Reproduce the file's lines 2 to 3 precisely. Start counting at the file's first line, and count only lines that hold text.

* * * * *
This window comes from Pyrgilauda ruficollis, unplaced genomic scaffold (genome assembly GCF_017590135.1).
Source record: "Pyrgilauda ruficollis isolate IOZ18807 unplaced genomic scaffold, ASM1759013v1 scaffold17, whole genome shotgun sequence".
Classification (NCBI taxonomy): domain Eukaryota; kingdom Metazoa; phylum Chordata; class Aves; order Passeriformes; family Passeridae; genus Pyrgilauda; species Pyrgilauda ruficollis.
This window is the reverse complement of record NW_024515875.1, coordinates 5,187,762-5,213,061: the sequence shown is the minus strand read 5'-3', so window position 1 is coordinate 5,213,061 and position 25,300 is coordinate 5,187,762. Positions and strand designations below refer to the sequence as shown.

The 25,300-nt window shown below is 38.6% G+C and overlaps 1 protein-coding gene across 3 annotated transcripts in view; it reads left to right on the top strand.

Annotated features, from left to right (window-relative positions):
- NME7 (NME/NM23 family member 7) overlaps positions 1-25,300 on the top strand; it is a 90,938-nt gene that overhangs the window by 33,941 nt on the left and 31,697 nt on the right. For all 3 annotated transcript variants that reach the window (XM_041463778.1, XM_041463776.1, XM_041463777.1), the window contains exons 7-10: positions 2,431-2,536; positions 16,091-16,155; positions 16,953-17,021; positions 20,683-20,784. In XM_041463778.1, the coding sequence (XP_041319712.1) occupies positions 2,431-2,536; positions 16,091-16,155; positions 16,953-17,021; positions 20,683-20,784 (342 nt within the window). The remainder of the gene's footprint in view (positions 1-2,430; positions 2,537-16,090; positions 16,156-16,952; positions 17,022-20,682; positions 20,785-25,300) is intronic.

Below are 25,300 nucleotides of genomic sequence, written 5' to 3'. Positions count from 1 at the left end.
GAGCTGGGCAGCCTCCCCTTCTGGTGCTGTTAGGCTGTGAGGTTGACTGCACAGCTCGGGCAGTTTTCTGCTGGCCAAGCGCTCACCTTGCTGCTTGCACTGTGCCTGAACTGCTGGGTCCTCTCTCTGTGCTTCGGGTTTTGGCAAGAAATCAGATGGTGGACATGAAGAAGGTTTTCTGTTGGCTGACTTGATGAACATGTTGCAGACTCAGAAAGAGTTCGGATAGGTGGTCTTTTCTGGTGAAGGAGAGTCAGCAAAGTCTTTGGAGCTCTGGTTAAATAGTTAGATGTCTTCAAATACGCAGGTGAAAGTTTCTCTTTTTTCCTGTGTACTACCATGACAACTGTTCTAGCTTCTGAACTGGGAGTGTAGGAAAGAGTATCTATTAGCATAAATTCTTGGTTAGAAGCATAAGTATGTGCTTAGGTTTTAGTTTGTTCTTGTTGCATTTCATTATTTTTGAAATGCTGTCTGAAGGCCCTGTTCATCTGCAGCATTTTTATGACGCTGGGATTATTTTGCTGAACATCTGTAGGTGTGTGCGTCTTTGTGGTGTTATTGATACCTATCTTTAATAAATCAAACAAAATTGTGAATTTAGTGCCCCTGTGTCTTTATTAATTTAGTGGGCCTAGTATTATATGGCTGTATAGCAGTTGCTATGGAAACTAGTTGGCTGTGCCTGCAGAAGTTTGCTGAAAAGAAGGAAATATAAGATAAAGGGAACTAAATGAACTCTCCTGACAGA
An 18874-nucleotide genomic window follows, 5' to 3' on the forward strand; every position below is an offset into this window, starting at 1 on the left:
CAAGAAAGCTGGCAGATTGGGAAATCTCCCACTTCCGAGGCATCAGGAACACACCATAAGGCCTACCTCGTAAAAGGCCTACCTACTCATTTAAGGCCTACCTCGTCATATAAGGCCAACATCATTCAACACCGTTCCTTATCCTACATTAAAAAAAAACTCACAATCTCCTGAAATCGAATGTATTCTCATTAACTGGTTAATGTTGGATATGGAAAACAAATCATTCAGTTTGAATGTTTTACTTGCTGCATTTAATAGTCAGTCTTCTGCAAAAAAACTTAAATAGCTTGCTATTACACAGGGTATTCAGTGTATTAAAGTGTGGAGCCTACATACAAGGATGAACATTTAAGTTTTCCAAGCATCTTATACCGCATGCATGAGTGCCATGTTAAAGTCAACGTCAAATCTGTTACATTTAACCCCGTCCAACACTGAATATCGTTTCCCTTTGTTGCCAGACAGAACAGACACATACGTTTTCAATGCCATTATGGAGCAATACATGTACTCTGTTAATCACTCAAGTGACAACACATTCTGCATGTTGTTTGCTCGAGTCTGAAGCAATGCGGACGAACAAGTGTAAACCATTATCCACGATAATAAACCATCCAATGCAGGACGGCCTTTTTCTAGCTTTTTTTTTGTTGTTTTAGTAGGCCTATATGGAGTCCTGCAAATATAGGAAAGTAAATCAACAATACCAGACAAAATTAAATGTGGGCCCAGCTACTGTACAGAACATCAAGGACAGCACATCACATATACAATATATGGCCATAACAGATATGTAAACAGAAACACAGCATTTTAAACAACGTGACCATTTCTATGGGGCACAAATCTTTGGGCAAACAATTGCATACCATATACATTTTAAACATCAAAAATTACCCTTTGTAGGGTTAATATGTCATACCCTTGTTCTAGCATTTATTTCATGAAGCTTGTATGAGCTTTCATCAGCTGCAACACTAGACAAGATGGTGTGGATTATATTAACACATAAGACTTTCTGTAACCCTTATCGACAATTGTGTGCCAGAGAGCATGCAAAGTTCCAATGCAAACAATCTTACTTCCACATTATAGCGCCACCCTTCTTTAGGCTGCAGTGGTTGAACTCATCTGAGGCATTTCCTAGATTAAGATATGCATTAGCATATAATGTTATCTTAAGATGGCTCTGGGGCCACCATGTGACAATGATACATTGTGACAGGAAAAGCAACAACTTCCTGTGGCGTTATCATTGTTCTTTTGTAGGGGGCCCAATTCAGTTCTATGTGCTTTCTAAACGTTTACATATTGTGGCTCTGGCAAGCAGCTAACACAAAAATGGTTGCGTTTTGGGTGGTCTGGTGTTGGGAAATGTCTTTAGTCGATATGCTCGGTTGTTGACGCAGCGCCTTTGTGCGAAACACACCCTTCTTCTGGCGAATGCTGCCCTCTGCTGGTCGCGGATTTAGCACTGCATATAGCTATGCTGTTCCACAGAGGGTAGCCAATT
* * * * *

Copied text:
Source record: "Pyrgilauda ruficollis isolate IOZ18807 unplaced genomic scaffold, ASM1759013v1 scaffold17, whole genome shotgun sequence".
Classification (NCBI taxonomy): domain Eukaryota; kingdom Metazoa; phylum Chordata; class Aves; order Passeriformes; family Passeridae; genus Pyrgilauda; species Pyrgilauda ruficollis.